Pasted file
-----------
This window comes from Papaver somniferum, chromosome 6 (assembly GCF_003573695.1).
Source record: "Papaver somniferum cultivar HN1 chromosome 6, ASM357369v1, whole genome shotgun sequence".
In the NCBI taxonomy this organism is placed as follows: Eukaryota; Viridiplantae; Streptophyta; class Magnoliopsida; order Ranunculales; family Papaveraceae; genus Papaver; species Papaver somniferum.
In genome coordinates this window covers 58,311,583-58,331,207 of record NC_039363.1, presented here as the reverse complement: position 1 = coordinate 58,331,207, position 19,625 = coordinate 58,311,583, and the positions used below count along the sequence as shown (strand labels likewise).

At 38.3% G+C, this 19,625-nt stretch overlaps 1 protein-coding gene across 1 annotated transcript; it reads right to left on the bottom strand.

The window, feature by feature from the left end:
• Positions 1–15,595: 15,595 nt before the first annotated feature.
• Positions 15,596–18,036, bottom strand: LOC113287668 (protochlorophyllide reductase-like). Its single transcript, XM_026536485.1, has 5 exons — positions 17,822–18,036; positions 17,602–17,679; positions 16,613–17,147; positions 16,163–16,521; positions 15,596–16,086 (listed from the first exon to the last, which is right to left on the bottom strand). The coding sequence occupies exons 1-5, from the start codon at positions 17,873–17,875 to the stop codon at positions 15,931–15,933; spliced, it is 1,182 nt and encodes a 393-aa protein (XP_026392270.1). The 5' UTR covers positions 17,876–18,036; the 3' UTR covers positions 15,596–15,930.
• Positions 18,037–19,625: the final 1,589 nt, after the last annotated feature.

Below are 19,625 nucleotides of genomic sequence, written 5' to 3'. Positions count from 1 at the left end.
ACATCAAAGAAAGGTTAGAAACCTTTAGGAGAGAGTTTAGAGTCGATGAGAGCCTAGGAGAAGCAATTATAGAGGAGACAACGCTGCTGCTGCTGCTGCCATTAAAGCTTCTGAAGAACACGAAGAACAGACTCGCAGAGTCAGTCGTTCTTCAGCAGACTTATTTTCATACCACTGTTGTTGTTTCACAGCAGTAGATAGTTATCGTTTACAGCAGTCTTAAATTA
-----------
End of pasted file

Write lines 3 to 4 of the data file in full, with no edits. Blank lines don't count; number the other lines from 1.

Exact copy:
In the NCBI taxonomy this organism is placed as follows: Eukaryota; Viridiplantae; Streptophyta; class Magnoliopsida; order Ranunculales; family Papaveraceae; genus Papaver; species Papaver somniferum.
In genome coordinates this window covers 58,311,583-58,331,207 of record NC_039363.1, presented here as the reverse complement: position 1 = coordinate 58,331,207, position 19,625 = coordinate 58,311,583, and the positions used below count along the sequence as shown (strand labels likewise).